Have you ever heard about Doggerland, the famed Atlantis of the North Sea?
Archaeologists have recently recovered unique evidence in the North Sea that is expected to tell a more detailed history about the lost landscape of ‘Doggerland,’ a massive submerged piece of land that ‘sank’ more than 8,000 years ago.
The extracted cores are the most complete and extensive group of nuclei ever extracted from the South of the North Sea, and they are telling an incredible story about Doggerland.
The results are expected to answer numerous questions about the environments in which our ancestors lived thousands of years ago.
Archaeologists also expect that the new study will also shed light on the speed with which they would have needed to adapt to the change of water levels, since the rise in sea level flooded the North Sea through the English Channel and cut off the British Isles of the European continent.
“We have been extremely fortunate to recover what we believe is a unique sequence of sediments which offer an environmental record over a period of nearly 3,500 years,” explained Wessex Archaeology’s Principal Marine Geoarchaeologist, Dr. Claire Mellett.
“Previously studied peats from this area are from isolated deposits or only capture a short time period. Those recorded here, however, provide a near-continuous record of prehistoric change before and during the flooding of what we now call the English Channel and the southern North Sea. The data shows that they are also by far the most extensive deposits mapped in Doggerland, covering an area of around 85 square kilometers.”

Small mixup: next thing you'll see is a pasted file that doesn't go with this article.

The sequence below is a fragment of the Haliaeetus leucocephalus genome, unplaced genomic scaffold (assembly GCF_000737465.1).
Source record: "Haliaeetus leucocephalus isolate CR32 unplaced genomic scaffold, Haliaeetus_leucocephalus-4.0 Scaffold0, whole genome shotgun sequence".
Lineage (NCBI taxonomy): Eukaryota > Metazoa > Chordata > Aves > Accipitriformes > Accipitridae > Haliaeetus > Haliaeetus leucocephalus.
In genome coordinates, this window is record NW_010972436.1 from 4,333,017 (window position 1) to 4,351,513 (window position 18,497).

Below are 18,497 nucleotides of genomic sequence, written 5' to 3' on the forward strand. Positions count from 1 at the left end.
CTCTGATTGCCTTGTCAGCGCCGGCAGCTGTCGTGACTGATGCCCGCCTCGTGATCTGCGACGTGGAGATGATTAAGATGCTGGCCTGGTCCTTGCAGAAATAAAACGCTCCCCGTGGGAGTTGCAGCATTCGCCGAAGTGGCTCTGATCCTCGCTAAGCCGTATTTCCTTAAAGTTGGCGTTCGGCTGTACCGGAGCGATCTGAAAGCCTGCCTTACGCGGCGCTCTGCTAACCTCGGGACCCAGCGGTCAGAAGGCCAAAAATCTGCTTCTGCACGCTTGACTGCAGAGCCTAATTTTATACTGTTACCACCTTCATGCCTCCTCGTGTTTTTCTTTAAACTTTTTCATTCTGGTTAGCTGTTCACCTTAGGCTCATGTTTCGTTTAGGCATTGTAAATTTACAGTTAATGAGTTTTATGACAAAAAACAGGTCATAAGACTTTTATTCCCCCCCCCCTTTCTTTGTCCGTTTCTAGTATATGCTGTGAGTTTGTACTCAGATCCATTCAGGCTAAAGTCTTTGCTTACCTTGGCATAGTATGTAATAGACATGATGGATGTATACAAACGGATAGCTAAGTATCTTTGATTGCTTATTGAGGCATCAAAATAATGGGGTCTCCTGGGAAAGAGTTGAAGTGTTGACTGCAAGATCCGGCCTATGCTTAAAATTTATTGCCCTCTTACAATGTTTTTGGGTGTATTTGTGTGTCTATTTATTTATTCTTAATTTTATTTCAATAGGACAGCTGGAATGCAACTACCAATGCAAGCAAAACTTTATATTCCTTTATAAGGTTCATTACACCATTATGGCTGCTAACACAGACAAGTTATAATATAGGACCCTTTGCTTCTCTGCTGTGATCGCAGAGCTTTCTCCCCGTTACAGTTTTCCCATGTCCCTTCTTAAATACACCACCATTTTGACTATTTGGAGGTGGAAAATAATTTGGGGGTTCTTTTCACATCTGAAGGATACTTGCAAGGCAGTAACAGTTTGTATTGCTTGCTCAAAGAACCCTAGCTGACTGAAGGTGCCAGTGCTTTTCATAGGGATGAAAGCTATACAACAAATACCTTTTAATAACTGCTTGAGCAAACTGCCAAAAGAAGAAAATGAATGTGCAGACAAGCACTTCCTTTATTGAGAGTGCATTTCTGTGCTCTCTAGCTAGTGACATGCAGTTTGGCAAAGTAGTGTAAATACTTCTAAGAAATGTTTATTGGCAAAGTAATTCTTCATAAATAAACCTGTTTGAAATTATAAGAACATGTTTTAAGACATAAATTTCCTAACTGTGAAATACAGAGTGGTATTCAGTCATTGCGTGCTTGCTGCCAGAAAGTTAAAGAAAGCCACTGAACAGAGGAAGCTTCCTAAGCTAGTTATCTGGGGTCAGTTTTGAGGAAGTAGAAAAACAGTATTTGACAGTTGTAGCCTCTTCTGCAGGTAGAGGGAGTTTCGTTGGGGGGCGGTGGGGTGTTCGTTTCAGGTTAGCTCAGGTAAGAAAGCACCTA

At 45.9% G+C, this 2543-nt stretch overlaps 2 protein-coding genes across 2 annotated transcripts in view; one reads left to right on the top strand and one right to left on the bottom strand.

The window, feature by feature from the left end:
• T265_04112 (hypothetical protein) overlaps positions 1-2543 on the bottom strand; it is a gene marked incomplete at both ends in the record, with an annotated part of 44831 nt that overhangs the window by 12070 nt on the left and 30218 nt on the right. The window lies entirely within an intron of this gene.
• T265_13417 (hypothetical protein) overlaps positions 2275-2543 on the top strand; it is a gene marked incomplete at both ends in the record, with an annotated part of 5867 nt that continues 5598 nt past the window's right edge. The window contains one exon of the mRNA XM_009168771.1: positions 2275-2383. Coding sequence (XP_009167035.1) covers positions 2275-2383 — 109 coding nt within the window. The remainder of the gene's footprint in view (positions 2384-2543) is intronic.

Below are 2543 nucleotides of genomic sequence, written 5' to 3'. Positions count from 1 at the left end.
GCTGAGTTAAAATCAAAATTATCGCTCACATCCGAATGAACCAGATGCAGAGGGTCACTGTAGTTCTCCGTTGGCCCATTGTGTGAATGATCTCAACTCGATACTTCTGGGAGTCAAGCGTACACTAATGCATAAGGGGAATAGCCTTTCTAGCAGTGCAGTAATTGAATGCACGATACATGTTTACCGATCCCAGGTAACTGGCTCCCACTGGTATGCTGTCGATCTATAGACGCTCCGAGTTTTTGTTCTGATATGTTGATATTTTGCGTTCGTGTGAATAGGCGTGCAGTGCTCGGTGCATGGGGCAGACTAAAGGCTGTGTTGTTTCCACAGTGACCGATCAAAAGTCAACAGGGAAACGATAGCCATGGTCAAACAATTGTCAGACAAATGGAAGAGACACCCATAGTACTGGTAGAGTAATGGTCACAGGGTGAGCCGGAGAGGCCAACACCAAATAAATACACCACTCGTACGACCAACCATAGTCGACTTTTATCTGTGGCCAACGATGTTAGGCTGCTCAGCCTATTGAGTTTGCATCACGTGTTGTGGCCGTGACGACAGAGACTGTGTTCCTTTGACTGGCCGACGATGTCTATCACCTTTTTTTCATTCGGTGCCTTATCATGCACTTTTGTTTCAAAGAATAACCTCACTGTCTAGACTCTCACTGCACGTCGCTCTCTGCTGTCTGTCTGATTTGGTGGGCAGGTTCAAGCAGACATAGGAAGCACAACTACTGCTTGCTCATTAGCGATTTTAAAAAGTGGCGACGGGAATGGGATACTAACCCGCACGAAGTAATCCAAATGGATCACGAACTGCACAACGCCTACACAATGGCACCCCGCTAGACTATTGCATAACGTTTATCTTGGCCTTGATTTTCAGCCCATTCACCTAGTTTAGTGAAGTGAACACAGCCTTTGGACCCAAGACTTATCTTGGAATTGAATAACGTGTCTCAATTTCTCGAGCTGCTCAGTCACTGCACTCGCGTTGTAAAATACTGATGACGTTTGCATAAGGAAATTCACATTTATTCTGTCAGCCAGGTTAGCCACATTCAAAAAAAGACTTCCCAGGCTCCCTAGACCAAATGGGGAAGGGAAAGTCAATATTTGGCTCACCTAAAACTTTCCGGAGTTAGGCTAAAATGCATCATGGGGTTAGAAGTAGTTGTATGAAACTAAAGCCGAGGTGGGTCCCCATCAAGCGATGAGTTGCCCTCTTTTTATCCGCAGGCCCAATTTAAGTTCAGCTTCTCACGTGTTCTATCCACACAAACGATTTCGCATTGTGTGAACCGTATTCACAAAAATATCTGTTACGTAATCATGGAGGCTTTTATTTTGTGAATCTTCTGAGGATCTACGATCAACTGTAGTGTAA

Now, the samples are being analyzed, and scientists expect that the results will arrive in 2019, answering a number of questions about Doggerland.
Dr. Mellett added: “There are so many insights that the collected material can give us. We will be able to reveal how the landscape may have looked, how it changed as the climate warmed and sea levels rose after the last ice age, and – crucially – how this changed the relationship between prehistoric communities and their environment.”
The Atlantis of the North
During the last ice age, around 18,000 years ago, most of Britain was covered in ice, but as the weather warmed up, Doggerland offered an increasingly attractive environment for human settlements.
Temperate grasslands replaced frozen tundra, and large animals such as mammoths as well as deer attracted hunters to the region.
As the global climate continued heating up, sea levels increased, and Doggerland became a land of rivers and inlets, archipelagos, lagoons, wetlands, and swamps.
As the forests and other flora flourished, so did the range of animals in the region; fish and birds grew in number and supported Mesolithic communities turning the region into one of the richest hunting and fishing areas in Europe.
Now, remnants of a massive landscape where a number of communities existed, are hidden beneath the surface.